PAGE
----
The first session was intellectual in nature and full of stargazing titled, "The Military in the 21st Century". Lt Gen Pongthep Tesprateep, Asstt Chief of Staff for Operations in Royal Thai Army presented the theme paper. His thread was to explain the post cold war developments and admit that for quite some time USA will remain the sole super power in the world arena. Unlike what PM Vajpayee had said, the Thai General propounded that the Military has a role other than purely the defence of the country. He felt that the military had a role in terms of development and to prevent internal bloodshed, as some eight years ago there was a revolt in his country and the Army was deployed. Then the civilian in him switched to the effect of globalisation on the Military and so RMA came out loud and clear. He highlighted the two issues at length. He also touched on NMD and Theatre Missile Defence of USA in passing but did not elaborate.

In the discussion papers it came out that military-civil understanding was a bugbear, which the militaries faced in the developing countries and hence their role got diffused. It was just the opposite in the West, which is becoming NATO-centric and Europe is planning combined forces to assist the national governments as it did in Kosovo. To join NATO the new nation applicants must be democratic and have free market economies. This is the change that is being forced upon the East European States, which Russia is opposing.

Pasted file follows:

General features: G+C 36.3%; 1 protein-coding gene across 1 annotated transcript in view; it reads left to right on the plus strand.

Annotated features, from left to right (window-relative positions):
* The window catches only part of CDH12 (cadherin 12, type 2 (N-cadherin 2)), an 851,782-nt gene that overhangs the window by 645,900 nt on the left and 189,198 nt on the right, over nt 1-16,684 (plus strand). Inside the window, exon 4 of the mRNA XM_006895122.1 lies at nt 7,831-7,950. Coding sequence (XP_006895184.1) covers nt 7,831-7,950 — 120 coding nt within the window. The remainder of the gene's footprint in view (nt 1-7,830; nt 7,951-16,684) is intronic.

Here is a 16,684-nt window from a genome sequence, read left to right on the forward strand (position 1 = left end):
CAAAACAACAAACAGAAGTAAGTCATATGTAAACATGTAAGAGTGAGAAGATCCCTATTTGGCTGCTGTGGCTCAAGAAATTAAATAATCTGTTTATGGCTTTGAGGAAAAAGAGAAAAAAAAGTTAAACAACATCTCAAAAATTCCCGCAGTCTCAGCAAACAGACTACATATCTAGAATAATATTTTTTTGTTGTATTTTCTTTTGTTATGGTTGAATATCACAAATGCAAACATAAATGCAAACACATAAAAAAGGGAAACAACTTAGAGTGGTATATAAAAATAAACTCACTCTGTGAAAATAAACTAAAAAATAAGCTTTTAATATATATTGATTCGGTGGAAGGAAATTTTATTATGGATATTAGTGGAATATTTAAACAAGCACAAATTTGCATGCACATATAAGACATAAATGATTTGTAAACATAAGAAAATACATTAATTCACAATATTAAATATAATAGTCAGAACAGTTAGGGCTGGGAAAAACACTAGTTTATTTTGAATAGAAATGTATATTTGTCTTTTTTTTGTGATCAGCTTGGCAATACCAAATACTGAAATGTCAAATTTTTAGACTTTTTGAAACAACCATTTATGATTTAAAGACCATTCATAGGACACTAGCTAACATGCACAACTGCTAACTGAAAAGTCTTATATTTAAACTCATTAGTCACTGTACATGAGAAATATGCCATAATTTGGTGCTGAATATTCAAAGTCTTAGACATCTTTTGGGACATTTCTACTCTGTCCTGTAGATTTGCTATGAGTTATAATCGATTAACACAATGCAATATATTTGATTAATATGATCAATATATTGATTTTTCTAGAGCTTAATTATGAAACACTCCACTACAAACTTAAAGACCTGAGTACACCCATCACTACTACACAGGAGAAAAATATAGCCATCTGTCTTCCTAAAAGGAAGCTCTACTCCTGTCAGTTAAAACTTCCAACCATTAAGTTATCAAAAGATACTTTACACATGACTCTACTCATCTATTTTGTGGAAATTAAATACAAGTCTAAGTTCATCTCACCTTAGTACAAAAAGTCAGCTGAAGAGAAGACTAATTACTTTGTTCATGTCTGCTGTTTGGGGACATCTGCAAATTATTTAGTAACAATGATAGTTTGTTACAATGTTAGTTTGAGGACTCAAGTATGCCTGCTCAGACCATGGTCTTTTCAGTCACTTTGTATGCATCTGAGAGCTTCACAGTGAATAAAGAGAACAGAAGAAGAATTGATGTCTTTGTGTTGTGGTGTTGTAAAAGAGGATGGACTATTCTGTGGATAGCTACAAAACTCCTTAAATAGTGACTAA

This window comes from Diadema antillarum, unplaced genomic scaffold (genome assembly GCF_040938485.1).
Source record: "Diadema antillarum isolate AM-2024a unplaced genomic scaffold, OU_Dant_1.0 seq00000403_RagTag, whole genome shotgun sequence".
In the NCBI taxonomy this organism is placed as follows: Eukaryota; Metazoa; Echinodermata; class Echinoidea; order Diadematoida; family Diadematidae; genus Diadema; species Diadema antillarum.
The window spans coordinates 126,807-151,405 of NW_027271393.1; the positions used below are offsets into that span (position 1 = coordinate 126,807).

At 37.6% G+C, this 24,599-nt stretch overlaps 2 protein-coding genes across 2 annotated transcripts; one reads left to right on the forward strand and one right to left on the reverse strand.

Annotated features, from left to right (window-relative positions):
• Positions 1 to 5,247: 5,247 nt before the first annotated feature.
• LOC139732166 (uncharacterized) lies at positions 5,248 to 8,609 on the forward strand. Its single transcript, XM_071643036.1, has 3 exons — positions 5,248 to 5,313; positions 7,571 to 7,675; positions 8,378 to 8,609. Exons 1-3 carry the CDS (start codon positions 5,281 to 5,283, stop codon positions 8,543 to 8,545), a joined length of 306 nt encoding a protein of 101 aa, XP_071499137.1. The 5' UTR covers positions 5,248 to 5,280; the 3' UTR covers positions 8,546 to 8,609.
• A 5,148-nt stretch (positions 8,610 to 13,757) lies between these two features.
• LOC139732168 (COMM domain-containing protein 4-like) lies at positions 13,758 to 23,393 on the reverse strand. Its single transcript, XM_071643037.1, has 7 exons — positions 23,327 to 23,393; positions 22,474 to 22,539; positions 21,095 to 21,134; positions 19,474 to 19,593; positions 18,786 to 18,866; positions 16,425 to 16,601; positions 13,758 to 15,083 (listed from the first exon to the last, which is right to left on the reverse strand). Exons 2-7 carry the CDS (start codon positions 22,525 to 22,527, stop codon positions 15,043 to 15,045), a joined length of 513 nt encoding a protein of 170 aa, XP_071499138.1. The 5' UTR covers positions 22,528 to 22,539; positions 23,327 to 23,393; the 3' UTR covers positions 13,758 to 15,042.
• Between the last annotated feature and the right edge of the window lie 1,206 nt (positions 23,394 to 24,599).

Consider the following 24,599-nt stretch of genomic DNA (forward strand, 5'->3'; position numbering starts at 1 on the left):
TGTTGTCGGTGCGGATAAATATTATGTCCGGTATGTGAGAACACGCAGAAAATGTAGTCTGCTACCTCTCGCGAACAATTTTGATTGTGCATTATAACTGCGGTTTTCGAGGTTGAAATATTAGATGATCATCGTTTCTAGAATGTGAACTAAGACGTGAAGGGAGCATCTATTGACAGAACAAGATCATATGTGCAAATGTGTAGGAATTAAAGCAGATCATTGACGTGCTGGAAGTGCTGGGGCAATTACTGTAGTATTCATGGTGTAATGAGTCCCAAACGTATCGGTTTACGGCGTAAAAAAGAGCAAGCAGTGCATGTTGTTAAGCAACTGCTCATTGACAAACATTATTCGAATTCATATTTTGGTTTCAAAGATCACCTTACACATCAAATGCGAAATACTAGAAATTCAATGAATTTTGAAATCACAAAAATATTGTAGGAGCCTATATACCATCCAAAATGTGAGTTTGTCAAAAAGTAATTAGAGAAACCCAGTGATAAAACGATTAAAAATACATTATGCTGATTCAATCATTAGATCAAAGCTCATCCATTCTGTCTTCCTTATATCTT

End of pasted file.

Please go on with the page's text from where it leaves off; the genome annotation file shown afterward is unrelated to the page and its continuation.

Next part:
The subject shifted to the unipolar world and roles of USA, the UN and of militaries in peacekeeping. As for USA, Gen Powell has articulated his doctrine where he has argued that US troops should not be used where US interests are not served. If military forces are to be used in peacekeeping or war avoidance, then Powell wanted the definition of how long the military should be employed, to be worked out. He also advocated no piecemeal usage implying large application of force. It was questioned but accepted that this may be policy as long as USA is the sole super power, in spite of what Madeline Albright had said, "What is the use of a powerful military which cannot be used". One could see the signs of USA being the leader in the technology of military fighting in the 21st century, where militaries will have to fight smarter if not harder. Again it was RMA and reduction in force strength.

In the second session on the subject of ‘Role of the Military in Asia’, Mak Joon Num a well-known researcher explained that Asian democracies are not true democracies but self-styled democracies. He explained the Total Defence Concept of Singapore and to some extent Malaysia. Dwi Fungsi and Abri Masuk Desa of Indonesia had stressed the need for the military to contribute to development of character and nation building by being involved in national affairs, quite opposite to what PM Vajpayee had held out. He then explained how retired senior military officers in Malaysia and Singapore were inducted into Government and supported it with the regional military policies. Malaysia he said had laid down self- reliance, regional co-operation and external assistance with deterrence as its hallmark. On Indonesia he was most uncertain and said the military had a role in Parliament and the running of the country but it had been curtailed so he saw trouble ahead. His paper was illuminating but careful in not passing judgments on other nations.